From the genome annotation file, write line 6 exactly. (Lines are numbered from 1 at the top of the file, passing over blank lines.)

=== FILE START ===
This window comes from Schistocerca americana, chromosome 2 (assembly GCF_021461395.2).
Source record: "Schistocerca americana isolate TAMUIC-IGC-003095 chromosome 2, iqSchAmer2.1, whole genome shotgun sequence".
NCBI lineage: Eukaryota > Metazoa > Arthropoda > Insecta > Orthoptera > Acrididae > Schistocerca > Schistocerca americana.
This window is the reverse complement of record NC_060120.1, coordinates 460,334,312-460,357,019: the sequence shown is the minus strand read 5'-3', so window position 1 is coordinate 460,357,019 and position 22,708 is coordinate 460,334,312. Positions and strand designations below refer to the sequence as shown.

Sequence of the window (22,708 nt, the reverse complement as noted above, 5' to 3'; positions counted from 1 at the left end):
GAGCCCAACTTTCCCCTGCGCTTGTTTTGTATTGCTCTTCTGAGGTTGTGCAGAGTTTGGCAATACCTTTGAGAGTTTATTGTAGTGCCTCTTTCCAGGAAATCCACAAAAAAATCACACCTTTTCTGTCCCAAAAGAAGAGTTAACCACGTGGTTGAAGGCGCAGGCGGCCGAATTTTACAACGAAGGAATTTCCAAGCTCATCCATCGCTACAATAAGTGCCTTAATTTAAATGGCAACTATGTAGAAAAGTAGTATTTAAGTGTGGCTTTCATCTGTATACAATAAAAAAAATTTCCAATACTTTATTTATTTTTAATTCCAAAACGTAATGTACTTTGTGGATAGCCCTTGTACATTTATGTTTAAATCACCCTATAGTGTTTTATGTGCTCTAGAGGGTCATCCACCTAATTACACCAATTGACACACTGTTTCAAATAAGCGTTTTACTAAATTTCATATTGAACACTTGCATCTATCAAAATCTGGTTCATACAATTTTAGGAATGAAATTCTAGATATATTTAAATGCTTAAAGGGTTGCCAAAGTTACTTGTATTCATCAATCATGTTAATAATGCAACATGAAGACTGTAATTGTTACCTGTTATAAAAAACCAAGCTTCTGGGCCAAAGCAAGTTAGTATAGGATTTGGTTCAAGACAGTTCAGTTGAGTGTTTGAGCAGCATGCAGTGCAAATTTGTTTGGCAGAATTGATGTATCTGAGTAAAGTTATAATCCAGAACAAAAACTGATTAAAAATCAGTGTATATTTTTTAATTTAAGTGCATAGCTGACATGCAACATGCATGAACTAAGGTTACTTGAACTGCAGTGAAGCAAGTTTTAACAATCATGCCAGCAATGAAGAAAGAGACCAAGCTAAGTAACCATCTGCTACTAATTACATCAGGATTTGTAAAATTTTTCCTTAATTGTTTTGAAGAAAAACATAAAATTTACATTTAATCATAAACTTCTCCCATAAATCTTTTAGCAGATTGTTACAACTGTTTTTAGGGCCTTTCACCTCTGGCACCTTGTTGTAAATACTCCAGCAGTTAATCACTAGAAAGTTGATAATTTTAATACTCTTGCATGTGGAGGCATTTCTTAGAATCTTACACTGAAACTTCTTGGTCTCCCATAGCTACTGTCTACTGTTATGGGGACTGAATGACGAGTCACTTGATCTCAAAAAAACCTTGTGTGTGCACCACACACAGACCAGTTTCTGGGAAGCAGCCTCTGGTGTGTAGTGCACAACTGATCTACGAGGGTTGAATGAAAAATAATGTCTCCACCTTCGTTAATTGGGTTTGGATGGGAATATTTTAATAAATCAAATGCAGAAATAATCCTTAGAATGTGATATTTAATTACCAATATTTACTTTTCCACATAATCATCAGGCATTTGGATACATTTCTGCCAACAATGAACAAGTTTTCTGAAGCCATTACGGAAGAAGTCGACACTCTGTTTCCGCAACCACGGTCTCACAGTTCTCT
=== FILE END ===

GAGCCCAACTTTCCCCTGCGCTTGTTTTGTATTGCTCTTCTGAGGTTGTGCAGAGTTTGGCAATACCTTTGAGAGTTTATTGTAGTGCCTCTTTCCAGGAAATCCACAAAAAAATCACACCTTTTCTGTCCCAAAAGAAGAGTTAACCACGTGGTTGAAGGCGCAGGCGGCCGAATTTTACAACGAAGGAATTTCCAAGCTCATCCATCGCTACAATAAGTGCCTTAATTTAAATGGCAACTATGTAGAAAAGTAGTATTTAAGTGTGGCTTTCATCTGTATACAATAAAAAAAATTTCCAATACTTTATTTATTTTTAATTCCAAAACGTAATGTACTTTGTGGATAGCCCTTGTACATTTATGTTTAAATCACCCTATAGTGTTTTATGTGCTCTAGAGGGTCATCCACCTAATTACACCAATTGACACACTGTTTCAAATAAGCGTTTTACTAAATTTCATATTGAACACTTGCATCTATCAAAATCTGGTTCATACAATTTTAGGAATGAAATTCTAGATATATTTAAATGCTTAAAGGGTTGCCAAAGTTACTTGTATTCATCAATCATGTTAATAATGCAACATGAAGACTGTAATTGTTACCTGTTATAAAAAACCAAGCTTCTGGGCCAAAGCAAGTTAGTATAGGATTTGGTTCAAGACAGTTCAGTTGAGTGTTTGAGCAGCATGCAGTGCAAATTTGTTTGGCAGAATTGATGTATCTGAGTAAAGTTATAATCCAGAACAAAAACTGATTAAAAATCAGTGTATATTTTTTAATTTAAGTGCATAGCTGACATGCAACATGCATGAACTAAGGTTACTTGAACTGCAGTGAAGCAAGTTTTAACAATCATGCCAGCAATGAAGAAAGAGACCAAGCTAAGTAACCATCTGCTACTAATTACATCAGGATTTGTAAAATTTTTCCTTAATTGTTTTGAAGAAAAACATAAAATTTACATTTAATCATAAACTTCTCCCATAAATCTTTTAGCAGATTGTTACAACTGTTTTTAGGGCCTTTCACCTCTGGCACCTTGTTGTAAATACTCCAGCAGTTAATCACTAGAAAGTTGATAATTTTAATACTCTTGCATGTGGAGGCATTTCTTAGAATCTTACACTGAAACTTCTTGGTCTCCCATAGCTACTGTCTACTGTTATGGGGACTGAATGACGAGTCACTTGATCTCAAAAAAACCTTGTGTGTGCACCACACACAGACCAGTTTCTGGGAAGCAGCCTCTGGTGTGTAGTGCACAACTGATCTACGAGGGTTGAATGAAAAATAATGTCTCCACCTTCGTTAATTGGGTTTGGATGGGAATATTTTAATAAATCAAATGCAGAAATAATCCTTAGAATGTGATATTTAATTACCAATATTTACTTTTCCACATAATCATCAGGCATTTGGATACATTTCTGCCAACAATGAACAAGTTTTCTGAAGCCATTACGGAAGAAGTCGACACTCTGTTTCCGCAACCACGGTCTCACAGTTCTCT